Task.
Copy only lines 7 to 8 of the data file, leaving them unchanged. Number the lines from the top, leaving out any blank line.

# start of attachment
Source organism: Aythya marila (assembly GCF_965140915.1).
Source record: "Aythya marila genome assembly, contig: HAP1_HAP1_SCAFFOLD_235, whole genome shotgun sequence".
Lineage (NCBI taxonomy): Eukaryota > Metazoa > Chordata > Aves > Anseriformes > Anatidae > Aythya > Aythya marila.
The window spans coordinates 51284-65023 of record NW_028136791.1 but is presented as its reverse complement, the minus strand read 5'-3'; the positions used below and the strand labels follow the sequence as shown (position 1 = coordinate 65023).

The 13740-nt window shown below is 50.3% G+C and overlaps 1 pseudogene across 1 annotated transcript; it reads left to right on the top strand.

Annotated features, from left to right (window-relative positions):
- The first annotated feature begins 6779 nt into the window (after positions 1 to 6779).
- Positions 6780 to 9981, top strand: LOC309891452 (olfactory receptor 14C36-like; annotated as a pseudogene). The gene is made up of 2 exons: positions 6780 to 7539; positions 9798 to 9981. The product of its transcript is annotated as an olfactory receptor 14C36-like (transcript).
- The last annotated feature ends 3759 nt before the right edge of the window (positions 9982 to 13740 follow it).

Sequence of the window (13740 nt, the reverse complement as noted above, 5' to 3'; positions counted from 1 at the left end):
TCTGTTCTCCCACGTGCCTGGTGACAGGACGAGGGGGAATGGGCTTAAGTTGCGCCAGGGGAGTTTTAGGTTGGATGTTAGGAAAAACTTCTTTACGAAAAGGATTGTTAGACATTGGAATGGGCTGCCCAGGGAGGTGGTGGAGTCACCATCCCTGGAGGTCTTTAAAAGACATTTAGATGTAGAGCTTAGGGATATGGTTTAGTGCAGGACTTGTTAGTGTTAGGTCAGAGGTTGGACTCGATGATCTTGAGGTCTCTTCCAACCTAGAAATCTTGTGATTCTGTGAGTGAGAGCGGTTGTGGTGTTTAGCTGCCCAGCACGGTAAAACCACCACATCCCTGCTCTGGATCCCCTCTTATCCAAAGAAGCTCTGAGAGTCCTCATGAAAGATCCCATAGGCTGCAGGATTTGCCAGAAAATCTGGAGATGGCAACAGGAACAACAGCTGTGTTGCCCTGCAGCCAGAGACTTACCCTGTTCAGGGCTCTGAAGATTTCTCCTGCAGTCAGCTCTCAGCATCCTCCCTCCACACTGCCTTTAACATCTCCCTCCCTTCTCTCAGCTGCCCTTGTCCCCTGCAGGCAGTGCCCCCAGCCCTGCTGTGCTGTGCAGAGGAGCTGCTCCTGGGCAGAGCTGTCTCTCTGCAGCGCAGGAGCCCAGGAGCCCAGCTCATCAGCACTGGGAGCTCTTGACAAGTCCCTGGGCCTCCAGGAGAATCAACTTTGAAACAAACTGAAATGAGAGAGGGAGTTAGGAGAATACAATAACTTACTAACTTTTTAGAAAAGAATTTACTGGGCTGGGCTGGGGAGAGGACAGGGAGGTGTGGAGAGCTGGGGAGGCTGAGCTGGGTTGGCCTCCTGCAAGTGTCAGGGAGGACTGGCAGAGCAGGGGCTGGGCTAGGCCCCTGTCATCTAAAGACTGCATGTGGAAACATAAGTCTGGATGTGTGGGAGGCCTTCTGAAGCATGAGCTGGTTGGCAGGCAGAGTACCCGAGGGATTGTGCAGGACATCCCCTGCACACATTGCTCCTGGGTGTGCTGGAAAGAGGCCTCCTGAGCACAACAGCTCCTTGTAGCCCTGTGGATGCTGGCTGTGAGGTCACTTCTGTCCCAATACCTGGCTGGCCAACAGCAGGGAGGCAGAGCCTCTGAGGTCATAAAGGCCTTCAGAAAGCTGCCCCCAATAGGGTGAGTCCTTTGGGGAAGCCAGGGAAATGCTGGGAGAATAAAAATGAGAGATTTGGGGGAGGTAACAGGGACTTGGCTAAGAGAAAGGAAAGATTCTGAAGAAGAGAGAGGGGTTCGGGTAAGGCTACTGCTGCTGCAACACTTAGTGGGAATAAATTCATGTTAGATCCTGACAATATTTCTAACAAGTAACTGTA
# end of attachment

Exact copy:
- The first annotated feature begins 6779 nt into the window (after positions 1 to 6779).
- Positions 6780 to 9981, top strand: LOC309891452 (olfactory receptor 14C36-like; annotated as a pseudogene). The gene is made up of 2 exons: positions 6780 to 7539; positions 9798 to 9981. The product of its transcript is annotated as an olfactory receptor 14C36-like (transcript).